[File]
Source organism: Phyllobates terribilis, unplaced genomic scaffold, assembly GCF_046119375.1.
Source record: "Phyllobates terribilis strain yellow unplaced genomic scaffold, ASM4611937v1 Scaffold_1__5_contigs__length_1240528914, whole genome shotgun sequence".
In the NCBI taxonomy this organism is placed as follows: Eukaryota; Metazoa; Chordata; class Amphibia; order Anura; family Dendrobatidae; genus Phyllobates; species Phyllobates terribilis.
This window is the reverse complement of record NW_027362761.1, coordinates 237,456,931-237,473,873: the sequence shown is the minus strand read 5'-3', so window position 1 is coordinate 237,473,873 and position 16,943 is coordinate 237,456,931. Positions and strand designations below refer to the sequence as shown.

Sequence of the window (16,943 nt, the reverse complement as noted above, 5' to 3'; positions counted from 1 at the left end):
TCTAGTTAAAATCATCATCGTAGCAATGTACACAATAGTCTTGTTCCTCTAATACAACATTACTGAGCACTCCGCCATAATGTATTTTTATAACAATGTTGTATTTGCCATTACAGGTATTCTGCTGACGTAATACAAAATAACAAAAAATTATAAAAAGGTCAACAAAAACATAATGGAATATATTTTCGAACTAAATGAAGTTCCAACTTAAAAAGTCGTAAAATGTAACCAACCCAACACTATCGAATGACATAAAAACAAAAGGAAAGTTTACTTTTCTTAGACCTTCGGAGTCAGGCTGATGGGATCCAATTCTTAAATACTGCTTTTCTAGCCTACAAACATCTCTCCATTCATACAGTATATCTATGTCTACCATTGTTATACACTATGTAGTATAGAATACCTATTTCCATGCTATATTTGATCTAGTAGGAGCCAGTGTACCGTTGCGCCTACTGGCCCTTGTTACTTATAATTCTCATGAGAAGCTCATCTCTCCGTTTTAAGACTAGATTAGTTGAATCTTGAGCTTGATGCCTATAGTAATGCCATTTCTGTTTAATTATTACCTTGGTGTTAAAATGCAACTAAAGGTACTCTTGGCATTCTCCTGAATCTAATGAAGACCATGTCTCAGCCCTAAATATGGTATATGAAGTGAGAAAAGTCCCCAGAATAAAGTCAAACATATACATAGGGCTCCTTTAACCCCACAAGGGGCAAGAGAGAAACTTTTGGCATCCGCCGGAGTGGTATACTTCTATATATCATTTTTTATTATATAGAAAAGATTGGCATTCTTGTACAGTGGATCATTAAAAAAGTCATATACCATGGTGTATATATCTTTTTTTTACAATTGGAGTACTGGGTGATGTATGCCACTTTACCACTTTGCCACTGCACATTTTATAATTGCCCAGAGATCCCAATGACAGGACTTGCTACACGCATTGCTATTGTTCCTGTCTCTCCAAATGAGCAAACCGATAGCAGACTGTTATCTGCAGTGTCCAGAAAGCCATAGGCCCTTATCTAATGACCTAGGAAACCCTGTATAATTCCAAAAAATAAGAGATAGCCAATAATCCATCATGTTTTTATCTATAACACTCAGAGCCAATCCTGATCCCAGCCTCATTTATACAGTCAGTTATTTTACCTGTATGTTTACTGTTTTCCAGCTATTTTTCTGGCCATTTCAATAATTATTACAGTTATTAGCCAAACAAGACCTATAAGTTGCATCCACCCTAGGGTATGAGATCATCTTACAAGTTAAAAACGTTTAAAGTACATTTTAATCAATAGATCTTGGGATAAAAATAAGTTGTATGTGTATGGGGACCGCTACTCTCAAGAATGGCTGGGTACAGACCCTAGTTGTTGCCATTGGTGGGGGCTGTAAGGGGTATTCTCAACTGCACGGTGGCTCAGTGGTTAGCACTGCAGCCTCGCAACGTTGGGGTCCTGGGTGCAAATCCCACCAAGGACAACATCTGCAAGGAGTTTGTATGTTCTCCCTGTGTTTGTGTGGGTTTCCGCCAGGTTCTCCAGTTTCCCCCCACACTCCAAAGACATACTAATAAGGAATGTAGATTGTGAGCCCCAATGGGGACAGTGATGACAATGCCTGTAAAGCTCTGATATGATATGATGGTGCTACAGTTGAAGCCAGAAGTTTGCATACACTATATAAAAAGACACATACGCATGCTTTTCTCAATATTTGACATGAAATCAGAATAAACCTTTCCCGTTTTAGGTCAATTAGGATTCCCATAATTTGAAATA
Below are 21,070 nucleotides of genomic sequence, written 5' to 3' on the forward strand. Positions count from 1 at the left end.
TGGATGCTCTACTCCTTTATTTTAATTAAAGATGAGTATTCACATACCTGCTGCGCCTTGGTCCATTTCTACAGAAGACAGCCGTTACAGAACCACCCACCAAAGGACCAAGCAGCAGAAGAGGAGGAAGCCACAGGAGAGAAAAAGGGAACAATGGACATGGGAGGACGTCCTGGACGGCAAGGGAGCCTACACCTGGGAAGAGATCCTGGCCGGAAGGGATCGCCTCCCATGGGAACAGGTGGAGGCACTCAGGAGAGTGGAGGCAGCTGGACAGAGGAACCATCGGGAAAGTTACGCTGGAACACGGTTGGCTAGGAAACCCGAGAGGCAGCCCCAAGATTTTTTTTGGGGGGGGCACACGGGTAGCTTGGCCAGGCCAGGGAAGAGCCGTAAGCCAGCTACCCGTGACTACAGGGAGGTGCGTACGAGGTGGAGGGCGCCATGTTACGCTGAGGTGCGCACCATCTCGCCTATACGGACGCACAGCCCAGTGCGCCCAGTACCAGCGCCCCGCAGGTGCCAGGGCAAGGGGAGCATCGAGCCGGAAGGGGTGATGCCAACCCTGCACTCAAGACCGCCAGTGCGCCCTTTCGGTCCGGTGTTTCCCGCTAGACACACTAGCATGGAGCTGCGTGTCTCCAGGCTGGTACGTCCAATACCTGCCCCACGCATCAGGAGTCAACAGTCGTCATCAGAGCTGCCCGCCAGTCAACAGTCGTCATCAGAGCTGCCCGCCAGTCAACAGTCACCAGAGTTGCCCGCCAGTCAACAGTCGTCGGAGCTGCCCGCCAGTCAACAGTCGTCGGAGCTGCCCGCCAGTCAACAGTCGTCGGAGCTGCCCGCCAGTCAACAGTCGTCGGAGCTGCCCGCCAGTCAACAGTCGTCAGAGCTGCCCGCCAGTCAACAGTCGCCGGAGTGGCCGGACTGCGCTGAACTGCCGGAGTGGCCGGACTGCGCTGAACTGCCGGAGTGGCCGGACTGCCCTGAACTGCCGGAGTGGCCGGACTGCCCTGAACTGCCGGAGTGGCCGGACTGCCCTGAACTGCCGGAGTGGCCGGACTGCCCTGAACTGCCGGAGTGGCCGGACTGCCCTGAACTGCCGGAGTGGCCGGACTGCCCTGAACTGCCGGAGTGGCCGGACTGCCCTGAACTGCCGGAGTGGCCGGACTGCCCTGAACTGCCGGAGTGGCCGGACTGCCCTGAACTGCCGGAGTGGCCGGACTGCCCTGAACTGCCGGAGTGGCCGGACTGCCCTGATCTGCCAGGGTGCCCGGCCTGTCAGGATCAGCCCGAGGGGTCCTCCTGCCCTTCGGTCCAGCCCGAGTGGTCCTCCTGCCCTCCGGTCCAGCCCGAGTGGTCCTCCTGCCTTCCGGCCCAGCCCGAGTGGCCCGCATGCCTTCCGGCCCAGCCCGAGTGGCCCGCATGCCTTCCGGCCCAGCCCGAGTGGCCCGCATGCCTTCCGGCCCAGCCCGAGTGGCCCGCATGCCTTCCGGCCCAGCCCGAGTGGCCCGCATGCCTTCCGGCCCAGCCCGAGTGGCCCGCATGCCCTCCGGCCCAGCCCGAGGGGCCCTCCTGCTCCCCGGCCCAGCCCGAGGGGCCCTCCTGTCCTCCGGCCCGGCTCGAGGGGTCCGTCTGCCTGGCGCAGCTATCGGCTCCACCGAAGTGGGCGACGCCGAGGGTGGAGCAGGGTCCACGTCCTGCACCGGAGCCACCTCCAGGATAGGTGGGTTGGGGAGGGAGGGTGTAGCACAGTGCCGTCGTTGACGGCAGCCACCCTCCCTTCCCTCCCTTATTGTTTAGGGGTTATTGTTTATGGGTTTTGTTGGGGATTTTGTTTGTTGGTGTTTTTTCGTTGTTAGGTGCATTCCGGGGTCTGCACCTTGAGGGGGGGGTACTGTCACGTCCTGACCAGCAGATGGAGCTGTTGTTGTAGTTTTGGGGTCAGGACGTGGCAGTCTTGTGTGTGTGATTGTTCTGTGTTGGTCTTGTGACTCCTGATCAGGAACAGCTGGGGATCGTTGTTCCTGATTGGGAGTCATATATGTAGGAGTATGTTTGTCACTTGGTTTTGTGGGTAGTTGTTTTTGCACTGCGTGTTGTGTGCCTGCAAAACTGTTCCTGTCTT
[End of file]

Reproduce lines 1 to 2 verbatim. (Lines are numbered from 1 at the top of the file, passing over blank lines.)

Source organism: Phyllobates terribilis, unplaced genomic scaffold, assembly GCF_046119375.1.
Source record: "Phyllobates terribilis strain yellow unplaced genomic scaffold, ASM4611937v1 Scaffold_1__5_contigs__length_1240528914, whole genome shotgun sequence".